Buoni a nulla, or the art of knowing how to say no
- Gianni Di Gregorio presents his new film, a hilarious and well-constructed comedy on the need to be respected, at the Rome Film Festival
Can a mild-tempered, accommodating person change and learn how to impose himself and gain respect in a world filled with sly and bossy people? It is that question that Gianni Di Gregorio tries to answer with gentle irony in his new film, Buoni a nulla [+see also:
film profile] – his third as a director after the revelation Mid-August Lunch [+see also:
film profile] (Best Debut Film at the 2008 Venice Film Festival) and The Salt of Life [+see also:
interview: Gianni di Gregorio
film profile] (screened at the 2011 Berlinale) – which this time around is having its premiere in the Gala section of the Rome Film Festival (16-25 October).
Gianni (played by the director himself), a civil servant, is only six months away from retirement, when his manager suddenly informs him that, due to a recent policy change, he will have to continue working for another three years, and that he will be transferred from the central office to one on the outskirts of the city (adding an hour of travel time each way to his working day). Gianni is a good, accommodating man, so for the umpteenth time he says yes, without batting an eyelid. In the new office, he gets to meet his future colleagues, in particular the busty Cinzia (Valentina Lodovini), who uses her seductive wiles to dump her work on the others, and Marco (Marco Marzocca), the most capable and efficient employee, ready to help everybody and prepared to work overtime even on his own birthday. All this under the auspices of the harsh manager (Anna Bonaiuto) and her bootlicker (Gianfelice Imparato).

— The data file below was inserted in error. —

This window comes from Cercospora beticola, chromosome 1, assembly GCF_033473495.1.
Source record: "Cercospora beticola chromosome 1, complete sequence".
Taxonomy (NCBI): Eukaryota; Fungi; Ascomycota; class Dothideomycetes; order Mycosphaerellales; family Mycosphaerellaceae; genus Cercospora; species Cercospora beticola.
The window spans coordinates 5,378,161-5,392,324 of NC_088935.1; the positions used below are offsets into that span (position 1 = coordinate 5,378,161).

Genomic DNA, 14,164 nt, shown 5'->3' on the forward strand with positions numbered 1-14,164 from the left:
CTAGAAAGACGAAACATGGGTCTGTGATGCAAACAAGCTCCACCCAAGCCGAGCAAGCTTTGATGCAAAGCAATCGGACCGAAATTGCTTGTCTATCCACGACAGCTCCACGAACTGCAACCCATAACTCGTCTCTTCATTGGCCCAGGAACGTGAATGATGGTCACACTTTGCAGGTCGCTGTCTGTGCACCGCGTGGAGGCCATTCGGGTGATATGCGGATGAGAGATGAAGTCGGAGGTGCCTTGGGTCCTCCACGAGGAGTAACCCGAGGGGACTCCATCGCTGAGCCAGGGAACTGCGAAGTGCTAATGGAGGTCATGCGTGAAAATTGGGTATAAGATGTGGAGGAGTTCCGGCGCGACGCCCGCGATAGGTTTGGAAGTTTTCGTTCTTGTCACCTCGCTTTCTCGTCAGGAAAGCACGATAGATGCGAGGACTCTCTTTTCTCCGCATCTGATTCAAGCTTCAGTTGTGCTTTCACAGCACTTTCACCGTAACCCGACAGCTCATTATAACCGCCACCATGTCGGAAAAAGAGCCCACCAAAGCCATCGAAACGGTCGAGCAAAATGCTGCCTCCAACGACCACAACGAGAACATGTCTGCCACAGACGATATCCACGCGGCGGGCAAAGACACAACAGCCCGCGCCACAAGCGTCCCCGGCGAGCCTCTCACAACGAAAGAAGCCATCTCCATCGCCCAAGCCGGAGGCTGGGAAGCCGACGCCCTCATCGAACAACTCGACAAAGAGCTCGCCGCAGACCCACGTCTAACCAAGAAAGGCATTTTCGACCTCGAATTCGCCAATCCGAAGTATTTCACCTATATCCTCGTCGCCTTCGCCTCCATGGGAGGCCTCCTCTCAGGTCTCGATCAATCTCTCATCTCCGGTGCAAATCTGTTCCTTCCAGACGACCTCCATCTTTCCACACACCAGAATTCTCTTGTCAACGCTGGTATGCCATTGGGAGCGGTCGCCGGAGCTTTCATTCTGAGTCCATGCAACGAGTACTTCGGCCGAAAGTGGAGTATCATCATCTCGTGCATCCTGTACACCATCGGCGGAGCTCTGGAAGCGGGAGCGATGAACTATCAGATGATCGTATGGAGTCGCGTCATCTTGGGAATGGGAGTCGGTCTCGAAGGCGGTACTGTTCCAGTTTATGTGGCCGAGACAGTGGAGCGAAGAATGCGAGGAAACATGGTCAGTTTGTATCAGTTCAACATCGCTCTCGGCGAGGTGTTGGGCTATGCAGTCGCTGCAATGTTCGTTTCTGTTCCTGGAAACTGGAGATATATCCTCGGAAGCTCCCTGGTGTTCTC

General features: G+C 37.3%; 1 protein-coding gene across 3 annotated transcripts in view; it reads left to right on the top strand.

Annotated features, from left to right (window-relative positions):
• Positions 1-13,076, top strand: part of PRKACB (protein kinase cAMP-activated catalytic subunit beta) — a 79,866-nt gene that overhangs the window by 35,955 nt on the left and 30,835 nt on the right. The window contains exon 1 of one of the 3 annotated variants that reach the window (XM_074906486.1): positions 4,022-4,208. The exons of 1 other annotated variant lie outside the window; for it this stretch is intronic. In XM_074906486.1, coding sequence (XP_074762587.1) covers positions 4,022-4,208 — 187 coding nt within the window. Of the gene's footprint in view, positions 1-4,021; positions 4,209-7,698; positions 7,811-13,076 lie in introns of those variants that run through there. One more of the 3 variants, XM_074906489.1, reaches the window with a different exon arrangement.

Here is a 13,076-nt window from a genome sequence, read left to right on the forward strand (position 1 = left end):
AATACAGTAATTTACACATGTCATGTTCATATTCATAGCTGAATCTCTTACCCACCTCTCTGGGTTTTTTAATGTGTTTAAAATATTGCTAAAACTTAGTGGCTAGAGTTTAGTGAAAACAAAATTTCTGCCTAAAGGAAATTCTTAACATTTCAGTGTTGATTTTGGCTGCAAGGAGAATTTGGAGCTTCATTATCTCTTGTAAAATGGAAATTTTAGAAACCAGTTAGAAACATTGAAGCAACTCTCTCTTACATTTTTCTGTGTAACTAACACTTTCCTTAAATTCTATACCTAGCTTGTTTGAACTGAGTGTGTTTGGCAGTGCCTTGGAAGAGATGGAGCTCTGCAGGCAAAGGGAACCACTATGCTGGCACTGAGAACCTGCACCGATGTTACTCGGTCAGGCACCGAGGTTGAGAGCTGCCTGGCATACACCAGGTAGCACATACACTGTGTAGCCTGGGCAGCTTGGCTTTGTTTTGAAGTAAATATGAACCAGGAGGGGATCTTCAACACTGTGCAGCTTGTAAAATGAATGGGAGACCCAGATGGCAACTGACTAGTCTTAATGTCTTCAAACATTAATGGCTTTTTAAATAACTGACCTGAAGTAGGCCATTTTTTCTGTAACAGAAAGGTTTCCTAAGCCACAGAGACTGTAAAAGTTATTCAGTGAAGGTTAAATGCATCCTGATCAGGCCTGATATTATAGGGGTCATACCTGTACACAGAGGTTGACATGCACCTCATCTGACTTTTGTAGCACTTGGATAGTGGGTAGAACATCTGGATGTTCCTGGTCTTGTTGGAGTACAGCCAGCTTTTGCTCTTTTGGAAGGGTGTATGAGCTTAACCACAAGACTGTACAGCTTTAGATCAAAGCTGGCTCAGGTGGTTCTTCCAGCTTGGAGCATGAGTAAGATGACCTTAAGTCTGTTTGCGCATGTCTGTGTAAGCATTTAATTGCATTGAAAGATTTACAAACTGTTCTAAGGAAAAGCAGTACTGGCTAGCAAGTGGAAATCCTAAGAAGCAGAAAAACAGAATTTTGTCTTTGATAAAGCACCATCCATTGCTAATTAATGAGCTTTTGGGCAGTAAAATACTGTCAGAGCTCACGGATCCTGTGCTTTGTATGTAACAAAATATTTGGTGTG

Gianni puts up with humiliation, abuse and the dirtiest jobs with a smile on his face. In the meantime, however, his blood pressure keeps going up. Then, his doctor (Marco Messeri), who is really just a simple dentist as well as his ex-wife's (Daniela Giordano) new boyfriend, offers him some advice in order to live a better life: make them respect you, know how to say no, and indulge in a little wickedness every once in a while. This is a lesson that Gianni tries to teach to his (most exploited) colleague Marco as well, but with poor results. The idea of forcing yourself to stretch beyond your own nature and habits in order to take your life back into your own hands is the main driving force behind the film. The cast also includes Camilla Filippi as Gianni's daughter, who wishes to take advantage of her father's job transfer by moving into his apartment in the city centre.
Gianni Di Gregorio's gentle yet shrewd sense of comedy once again ends up touching you in this new film with an effectiveness and a pace that it would have been easy to lose along the way, this being his third film focusing on the everyday adventures of anti-hero – and his alter ego – Gianni. The risk of growing tired of it was right around the corner, but instead one gets the impression that, as long as they are written, acted and constructed this well, new chapters in this entertaining saga might well be forthcoming and be warmly welcomed by audiences. Would Gianni be able to say no to another film?
(Translated from Italian)
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